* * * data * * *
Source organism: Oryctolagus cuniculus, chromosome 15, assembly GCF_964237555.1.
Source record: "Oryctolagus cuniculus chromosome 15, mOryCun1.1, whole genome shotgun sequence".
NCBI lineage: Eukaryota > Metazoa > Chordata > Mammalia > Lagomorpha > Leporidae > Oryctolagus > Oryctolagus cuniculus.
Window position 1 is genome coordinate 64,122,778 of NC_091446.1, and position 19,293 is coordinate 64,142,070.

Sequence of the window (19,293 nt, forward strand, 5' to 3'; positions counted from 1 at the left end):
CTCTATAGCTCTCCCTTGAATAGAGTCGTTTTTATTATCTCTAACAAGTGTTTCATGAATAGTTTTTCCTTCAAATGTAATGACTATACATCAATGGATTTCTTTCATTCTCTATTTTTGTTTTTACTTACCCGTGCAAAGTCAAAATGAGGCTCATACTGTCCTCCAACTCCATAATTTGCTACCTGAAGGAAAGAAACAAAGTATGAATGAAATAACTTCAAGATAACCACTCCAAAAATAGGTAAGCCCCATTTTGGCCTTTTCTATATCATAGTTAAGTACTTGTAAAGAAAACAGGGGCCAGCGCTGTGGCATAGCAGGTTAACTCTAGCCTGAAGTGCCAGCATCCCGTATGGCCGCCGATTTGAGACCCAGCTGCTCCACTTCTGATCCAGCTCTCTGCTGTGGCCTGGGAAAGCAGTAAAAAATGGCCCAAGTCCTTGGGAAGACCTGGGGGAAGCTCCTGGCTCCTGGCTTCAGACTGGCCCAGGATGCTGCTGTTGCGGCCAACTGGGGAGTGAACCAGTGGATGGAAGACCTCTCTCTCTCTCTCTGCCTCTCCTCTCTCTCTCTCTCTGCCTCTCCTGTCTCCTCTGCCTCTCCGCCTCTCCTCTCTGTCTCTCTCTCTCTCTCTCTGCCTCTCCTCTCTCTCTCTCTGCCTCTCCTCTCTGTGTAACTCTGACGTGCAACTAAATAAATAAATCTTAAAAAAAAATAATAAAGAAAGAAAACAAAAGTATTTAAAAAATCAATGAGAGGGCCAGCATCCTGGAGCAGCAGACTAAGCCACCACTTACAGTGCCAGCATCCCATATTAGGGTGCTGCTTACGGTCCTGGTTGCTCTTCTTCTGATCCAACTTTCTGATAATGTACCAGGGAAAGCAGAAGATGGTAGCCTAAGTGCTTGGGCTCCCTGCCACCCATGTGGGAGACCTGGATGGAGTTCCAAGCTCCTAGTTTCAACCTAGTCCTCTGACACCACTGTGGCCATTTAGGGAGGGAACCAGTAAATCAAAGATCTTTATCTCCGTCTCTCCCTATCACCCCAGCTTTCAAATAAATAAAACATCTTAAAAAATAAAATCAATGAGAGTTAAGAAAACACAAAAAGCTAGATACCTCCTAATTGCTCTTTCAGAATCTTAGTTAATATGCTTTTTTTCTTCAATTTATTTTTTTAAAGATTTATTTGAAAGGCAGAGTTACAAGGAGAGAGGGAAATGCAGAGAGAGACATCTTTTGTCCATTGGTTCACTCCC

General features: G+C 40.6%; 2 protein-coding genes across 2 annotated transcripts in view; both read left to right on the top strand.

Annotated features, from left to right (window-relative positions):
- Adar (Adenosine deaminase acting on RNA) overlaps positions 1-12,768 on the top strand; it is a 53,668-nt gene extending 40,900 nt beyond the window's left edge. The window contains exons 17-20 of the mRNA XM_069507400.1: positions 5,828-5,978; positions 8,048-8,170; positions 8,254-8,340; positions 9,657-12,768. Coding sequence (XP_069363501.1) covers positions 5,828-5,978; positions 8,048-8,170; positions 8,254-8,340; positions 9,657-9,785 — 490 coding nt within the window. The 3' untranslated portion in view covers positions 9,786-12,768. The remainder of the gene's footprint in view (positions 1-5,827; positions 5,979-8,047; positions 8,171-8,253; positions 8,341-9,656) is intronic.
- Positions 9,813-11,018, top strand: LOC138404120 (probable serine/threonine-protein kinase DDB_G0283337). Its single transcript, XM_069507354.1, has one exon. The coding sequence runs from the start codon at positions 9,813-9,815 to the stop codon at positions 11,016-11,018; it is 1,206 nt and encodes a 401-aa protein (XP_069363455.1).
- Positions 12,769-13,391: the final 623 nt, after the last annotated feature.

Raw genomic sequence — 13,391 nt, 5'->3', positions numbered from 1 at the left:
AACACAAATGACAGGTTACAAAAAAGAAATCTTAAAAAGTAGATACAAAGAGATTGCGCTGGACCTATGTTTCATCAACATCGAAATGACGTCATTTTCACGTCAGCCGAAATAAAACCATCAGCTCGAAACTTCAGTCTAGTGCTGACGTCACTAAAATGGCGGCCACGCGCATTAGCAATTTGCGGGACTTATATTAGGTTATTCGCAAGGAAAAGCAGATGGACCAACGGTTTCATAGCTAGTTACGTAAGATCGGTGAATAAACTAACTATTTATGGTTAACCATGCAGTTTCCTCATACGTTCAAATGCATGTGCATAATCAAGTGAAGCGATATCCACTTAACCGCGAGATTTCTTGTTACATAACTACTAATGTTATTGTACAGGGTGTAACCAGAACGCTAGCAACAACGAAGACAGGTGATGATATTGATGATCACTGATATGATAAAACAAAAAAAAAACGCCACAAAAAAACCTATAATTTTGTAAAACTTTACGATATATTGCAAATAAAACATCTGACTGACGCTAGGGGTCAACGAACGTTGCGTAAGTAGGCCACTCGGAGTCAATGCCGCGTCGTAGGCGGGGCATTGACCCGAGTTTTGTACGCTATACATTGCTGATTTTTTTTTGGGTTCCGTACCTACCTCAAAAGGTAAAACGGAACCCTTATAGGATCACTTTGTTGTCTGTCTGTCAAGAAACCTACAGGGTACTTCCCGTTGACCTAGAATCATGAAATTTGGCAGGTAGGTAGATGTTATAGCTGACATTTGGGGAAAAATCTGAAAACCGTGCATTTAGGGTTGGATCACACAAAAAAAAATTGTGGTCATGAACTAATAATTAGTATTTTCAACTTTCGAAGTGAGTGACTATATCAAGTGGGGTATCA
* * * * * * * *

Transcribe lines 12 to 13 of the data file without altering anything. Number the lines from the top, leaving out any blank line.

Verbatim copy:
Raw genomic sequence — 13,391 nt, 5'->3', positions numbered from 1 at the left:
AACACAAATGACAGGTTACAAAAAAGAAATCTTAAAAAGTAGATACAAAGAGATTGCGCTGGACCTATGTTTCATCAACATCGAAATGACGTCATTTTCACGTCAGCCGAAATAAAACCATCAGCTCGAAACTTCAGTCTAGTGCTGACGTCACTAAAATGGCGGCCACGCGCATTAGCAATTTGCGGGACTTATATTAGGTTATTCGCAAGGAAAAGCAGATGGACCAACGGTTTCATAGCTAGTTACGTAAGATCGGTGAATAAACTAACTATTTATGGTTAACCATGCAGTTTCCTCATACGTTCAAATGCATGTGCATAATCAAGTGAAGCGATATCCACTTAACCGCGAGATTTCTTGTTACATAACTACTAATGTTATTGTACAGGGTGTAACCAGAACGCTAGCAACAACGAAGACAGGTGATGATATTGATGATCACTGATATGATAAAACAAAAAAAAAACGCCACAAAAAAACCTATAATTTTGTAAAACTTTACGATATATTGCAAATAAAACATCTGACTGACGCTAGGGGTCAACGAACGTTGCGTAAGTAGGCCACTCGGAGTCAATGCCGCGTCGTAGGCGGGGCATTGACCCGAGTTTTGTACGCTATACATTGCTGATTTTTTTTTGGGTTCCGTACCTACCTCAAAAGGTAAAACGGAACCCTTATAGGATCACTTTGTTGTCTGTCTGTCAAGAAACCTACAGGGTACTTCCCGTTGACCTAGAATCATGAAATTTGGCAGGTAGGTAGATGTTATAGCTGACATTTGGGGAAAAATCTGAAAACCGTGCATTTAGGGTTGGATCACACAAAAAAAAATTGTGGTCATGAACTAATAATTAGTATTTTCAACTTTCGAAGTGAGTGACTATATCAAGTGGGGTATCA